I didn't think that was what Dave Ramsey says. I thought only a home equity line/second mortgage could move between BS2 and BS6. In other words, if a HEL is less than half of your income, it goes in BS2. If it is more than half of your income, it goes in BS6.

All non-house debt automatically goes into BS2 regardless of the amount.
post #151 of 219
Annette - LOVE the idea of the index cards, the only upgrade for me if there is an iPhone app for that I can live in peace and spreadsheet harmony
post #152 of 219
Quote:
Originally Posted by Belia View Post
I didn't think that was what Dave Ramsey says. I thought only a home equity line/second mortgage could move between BS2 and BS6. In other words, if a HEL is less than half of your income, it goes in BS2. If it is more than half of your income, it goes in BS6.

All non-house debt automatically goes into BS2 regardless of the amount.
This is constantly debated. Whatever Dave says, it would be foolish in my book to wait such a long time for an FFEF. DR isn't expecting you to spend a decade on BS2 in reality, but $188k in loans is a lot for a job that is not making 6 figures to begin with so there has to be some adjusting.
post #153 of 219
Victory! I had a $40 automatic renewal for Scholastic Printables show up on Friday. I didn't think they'd give me my money back, since it was technically my fault, but I called and got $39.88 reimbursed. Yay!
post #154 of 219
I do miss having my Paypal for Ebay though.
post #155 of 219
Quote:
Originally Posted by RoadWorkAhead View Post
This is constantly debated. Whatever Dave says, it would be foolish in my book to wait such a long time for an FFEF. DR isn't expecting you to spend a decade on BS2 in reality, but $188k in loans is a lot for a job that is not making 6 figures to begin with so there has to be some adjusting.

See, this is where DR has always frustrated me. Yes, we have a lot of school debt, and were I to do it over again I would not take out as many loans. That being said, my degree is unobtainable without debt, in general, and has a high earning potential. The fact that we got stuck in this economy at a job paying less than I earned when we made a lot of big financial decisions (buying the house, a car, etc) is an aside. Also... I never specified my income level.

My point is that not all educational debt is evil... I don't feel like having $90k in variable rate student loan debt is the same as having $90k in credit card debt.
Additionally, anyone with low, fixed-rate loans like some of ours are would be better off not paying them off... inflation is higher than 2.5%, for instance. The desire to pay off early would be psychologically based.

I also agree that I am not interested in waiting years and years to build a large emergency fund. So after we pay off the consumer debt, I'm not sure what I'll do, since I want us to have more in savings as well.

Has anyone BTDT?
post #156 of 219
He's a little inconsistant on it too, I've found. He says "No student loans! No student loans!" but then last week the video was all "If it's between funding your kids' college and funding retirement, because you can't get loans for retirement and don't want to eat cat food.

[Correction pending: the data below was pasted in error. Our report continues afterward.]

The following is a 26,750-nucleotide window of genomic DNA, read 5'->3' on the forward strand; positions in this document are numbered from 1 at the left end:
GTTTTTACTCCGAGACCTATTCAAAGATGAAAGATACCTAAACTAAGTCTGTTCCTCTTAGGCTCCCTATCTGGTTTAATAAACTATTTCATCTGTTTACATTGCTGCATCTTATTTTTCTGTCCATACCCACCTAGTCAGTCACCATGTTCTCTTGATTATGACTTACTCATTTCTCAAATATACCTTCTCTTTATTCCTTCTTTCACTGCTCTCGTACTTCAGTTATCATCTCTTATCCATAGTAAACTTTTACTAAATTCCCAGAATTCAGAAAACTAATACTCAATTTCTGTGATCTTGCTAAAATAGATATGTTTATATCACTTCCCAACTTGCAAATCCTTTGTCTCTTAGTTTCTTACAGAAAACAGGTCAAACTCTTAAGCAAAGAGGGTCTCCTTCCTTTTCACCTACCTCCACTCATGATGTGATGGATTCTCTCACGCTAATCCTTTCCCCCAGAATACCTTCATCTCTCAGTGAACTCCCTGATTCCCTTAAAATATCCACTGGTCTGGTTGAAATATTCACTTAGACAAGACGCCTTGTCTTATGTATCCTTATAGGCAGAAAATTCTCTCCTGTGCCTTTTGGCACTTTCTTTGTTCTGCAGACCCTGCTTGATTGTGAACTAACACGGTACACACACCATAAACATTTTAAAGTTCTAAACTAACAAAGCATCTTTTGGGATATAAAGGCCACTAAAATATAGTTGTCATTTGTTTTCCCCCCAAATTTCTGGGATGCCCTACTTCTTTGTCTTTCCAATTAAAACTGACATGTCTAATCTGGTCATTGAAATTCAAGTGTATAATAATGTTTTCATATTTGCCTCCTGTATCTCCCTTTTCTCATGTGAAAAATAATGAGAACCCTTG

post #157 of 219
Quote:
Originally Posted by Selesai View Post
See, this is where DR has always frustrated me. Yes, we have a lot of school debt, and were I to do it over again I would not take out as many loans. That being said, my degree is unobtainable without debt, in general, and has a high earning potential. The fact that we got stuck in this economy at a job paying less than I earned when we made a lot of big financial decisions (buying the house, a car, etc) is an aside. Also... I never specified my income level.

My point is that not all educational debt is evil... I don't feel like having $90k in variable rate student loan debt is the same as having $90k in credit card debt.
Additionally, anyone with low, fixed-rate loans like some of ours are would be better off not paying them off... inflation is higher than 2.5%, for instance. The desire to pay off early would be psychologically based.

I also agree that I am not interested in waiting years and years to build a large emergency fund. So after we pay off the consumer debt, I'm not sure what I'll do, since I want us to have more in savings as well.

Has anyone BTDT?
Maybe you should look for someone you agree with for financial advice. Financing isn't 1 size fits all. Its not strictly psychological to pay off debt, its safety. And in an economy where most investments made negative returns last year and inflation is technically 0, I would prefer to not have debt of any kind b/c its not worth the worry and longterm cost. Not all financial gurus agree on that. You might prefer Suze Orman or whoever.
post #158 of 219
Is it twisted that my kids like to listen to the DR CDs for fun?
post #159 of 219
I'm actually pretty sure he said you move onto the FFEF IF it would take you more then 2 years to be DF or the debt is more then your income is in a year.

IF you own a home or have an older car and you have hit a stage where you have a large debt but want to keep going. Make a bigger BEF so like $3500 or so this would be better then nothing and can fix a roof issue or car replacement if needed.
post #160 of 219
Quote:
Originally Posted by annettemarie View Post
He's a little inconsistant on it too, I've found. He says "No student loans! No student loans!" but then last week the video was all "If it's between funding your kids' college and funding retirement, because you can't get loans for retirement and don't want to eat cat food.
His point is though that your kids can work BEFORE they go to school and after...also that 50,000 a year school may not be a good choice if you only have $10,000 saved or less... you gotta work hard!